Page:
Scots lottery winners to use money ‘to help flood victims’

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A HUSBAND and wife who scooped £33 million on the lottery are considering using some of their winnings to help victims of the recent floods – and to buy new shoes.

A “stunned” David and Carol Martin, both 54, from Hawick in the Borders, won half of the UK’s biggest-ever Lotto jackpot in Saturday’s draw, catapulted them to the top of the Lotto rich list.

David and Carol Martin, a husband and wife from Hawick, celebrate at the Dalmahoy Hotel & Country Club in Edinburgh after winning half of the historic �66 million Lotto jackpot.

David and Carol Martin, a husband and wife from Hawick, celebrate at the Dalmahoy Hotel & Country Club in Edinburgh after winning half of the historic �66 million Lotto jackpot.

They admitted the massive sum “will certainly change” their lives as they were unveiled as the winners yesterday.

As well as giving details of some initial spending plans, and their hopes for an early retirement, they hinted they may look to help some of those affected by the floods which hit the UK recently.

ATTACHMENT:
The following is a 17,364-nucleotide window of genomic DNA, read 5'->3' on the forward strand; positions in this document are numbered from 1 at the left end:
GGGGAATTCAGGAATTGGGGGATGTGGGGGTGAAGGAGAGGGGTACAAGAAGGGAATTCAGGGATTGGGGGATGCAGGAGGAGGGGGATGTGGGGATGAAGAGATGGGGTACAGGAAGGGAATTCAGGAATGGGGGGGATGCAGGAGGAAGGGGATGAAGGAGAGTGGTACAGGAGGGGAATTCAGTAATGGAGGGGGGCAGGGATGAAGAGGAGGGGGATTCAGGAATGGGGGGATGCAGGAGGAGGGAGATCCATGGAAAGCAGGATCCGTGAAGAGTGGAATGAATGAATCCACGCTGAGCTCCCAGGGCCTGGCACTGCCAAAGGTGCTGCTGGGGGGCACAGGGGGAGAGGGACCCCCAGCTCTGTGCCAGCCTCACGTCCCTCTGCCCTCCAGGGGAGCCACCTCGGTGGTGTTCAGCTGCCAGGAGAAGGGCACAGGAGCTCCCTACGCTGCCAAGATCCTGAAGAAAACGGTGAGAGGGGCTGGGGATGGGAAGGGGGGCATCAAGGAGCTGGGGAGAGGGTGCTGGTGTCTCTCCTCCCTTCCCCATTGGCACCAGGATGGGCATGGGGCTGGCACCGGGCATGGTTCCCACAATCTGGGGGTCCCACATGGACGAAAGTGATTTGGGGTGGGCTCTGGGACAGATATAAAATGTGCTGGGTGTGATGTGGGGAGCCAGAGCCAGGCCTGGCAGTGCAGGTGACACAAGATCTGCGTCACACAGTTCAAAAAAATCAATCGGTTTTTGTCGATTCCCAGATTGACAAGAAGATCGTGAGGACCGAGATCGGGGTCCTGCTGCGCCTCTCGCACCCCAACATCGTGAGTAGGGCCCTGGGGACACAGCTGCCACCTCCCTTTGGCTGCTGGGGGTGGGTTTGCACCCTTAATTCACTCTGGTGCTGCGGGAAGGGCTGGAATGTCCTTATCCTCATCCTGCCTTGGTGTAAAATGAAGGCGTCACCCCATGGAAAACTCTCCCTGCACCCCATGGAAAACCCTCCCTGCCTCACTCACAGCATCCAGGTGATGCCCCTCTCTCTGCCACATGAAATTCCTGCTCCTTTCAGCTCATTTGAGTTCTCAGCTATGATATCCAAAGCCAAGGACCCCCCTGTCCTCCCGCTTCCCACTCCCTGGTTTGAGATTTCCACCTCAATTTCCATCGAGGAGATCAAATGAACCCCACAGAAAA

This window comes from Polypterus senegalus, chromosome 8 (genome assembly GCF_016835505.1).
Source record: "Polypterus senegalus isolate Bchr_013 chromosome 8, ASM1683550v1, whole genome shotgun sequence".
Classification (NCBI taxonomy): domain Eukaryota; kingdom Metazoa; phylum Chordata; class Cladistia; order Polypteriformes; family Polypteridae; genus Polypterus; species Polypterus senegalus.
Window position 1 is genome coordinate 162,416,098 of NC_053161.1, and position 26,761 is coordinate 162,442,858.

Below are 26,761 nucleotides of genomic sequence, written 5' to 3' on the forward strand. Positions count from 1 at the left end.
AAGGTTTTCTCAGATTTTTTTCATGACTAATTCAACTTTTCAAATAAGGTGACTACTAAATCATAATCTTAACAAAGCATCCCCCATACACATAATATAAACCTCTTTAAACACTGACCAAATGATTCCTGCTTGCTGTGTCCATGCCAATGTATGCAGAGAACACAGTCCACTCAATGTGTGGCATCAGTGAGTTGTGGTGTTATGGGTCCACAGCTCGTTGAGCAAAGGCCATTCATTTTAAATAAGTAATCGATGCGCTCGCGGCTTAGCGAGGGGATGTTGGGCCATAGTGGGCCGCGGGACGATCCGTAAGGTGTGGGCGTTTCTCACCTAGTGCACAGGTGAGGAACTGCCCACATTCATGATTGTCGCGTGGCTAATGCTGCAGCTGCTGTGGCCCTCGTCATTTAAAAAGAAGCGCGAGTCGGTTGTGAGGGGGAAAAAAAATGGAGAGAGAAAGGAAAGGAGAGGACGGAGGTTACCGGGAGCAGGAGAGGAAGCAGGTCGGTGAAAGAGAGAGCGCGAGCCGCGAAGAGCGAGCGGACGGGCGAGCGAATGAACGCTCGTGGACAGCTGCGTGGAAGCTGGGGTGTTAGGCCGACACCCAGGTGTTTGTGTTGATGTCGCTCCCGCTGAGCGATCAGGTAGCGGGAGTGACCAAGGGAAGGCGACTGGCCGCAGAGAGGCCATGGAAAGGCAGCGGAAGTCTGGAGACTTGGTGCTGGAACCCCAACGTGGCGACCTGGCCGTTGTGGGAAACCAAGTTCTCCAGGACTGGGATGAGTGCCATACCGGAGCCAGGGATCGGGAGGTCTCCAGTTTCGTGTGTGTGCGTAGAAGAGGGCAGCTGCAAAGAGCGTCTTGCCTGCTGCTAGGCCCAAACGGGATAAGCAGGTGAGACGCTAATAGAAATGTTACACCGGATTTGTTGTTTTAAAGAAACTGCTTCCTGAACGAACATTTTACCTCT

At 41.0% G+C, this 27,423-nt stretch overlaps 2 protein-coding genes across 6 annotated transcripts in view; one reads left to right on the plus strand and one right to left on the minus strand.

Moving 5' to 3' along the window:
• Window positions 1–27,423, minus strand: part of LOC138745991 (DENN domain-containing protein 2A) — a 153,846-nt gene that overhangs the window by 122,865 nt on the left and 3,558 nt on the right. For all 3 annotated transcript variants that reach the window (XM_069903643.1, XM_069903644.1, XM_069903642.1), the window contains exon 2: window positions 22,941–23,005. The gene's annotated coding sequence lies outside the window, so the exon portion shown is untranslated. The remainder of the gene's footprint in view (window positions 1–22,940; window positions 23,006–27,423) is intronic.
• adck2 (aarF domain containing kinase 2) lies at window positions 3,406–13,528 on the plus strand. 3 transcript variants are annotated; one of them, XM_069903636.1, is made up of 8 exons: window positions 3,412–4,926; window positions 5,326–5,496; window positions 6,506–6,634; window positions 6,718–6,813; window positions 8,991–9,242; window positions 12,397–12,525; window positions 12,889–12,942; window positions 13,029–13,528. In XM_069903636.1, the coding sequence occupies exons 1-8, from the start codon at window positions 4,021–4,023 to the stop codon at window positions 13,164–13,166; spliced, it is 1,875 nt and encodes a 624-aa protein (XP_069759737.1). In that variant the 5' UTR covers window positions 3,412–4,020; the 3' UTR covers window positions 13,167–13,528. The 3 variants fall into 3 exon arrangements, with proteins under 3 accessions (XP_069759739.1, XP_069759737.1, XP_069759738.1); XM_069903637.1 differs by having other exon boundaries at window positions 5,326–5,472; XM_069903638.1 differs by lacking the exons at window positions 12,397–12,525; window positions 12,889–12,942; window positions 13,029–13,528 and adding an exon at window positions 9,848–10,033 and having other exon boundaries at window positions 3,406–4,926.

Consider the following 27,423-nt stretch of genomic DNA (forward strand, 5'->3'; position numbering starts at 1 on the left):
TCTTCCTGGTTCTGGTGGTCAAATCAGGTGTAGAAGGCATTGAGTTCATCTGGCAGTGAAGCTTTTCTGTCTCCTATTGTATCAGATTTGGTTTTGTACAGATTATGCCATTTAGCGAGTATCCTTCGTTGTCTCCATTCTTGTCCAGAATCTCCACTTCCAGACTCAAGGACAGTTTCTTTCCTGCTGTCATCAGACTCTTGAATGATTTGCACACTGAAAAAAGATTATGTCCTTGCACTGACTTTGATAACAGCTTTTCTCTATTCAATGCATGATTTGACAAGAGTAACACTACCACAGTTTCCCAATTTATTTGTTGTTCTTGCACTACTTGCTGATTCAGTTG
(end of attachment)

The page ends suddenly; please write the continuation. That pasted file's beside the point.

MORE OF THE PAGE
Their “tight-knit” hometown was among the places affected by flooding when the River Teviot burst its banks.

Mr Martin said: “We don’t have all the answers yet but we’d like to help our closest friends and family, and there are charities which are important to us too.

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“Parts of our community have also been hit by flooding and we know lots of people who have struggled in recent times, so there’s a lot for us to work out, but it’s a nice problem to have.”

On the couple’s spending wish-list is a new home in the country, a holiday home in the sun and a Range Rover.

Mr and Mrs Martin – both sports fans who have been married for 28 years – also spoke of their desire to get to certain events around the world, including golf’s Masters at Augusta and the Wimbledon tennis championships.

Mr Martin is also planning a new addition to his wardrobe.

He said: “It sounds stupid but [I’d like] just a nice pair of shoes, a pair of brogues at £200.”

The couple had been relaxing at home, “completely unaware” the Lotto ticket on their mantel held the winning numbers until a visit from a friend who urged them to check it.

Mr Martin, who works for Borders Care and Repair which helps fit equipment in elderly and disabled people’s homes, said: “We were both stunned into silence. We kept re-checking the numbers as we thought there must be a mistake.”

Once the silence was broken, they drank “lots of hot tea”.

Mrs Martin, who works in a chemist’s, said: “We just kept looking at each other and going ‘No, it canna be’.”

The first person to be told the news was the couple’s 26-year-old daughter Lisa, who lives in Australia.

She initially assumed they had phoned her to pass on bad news.

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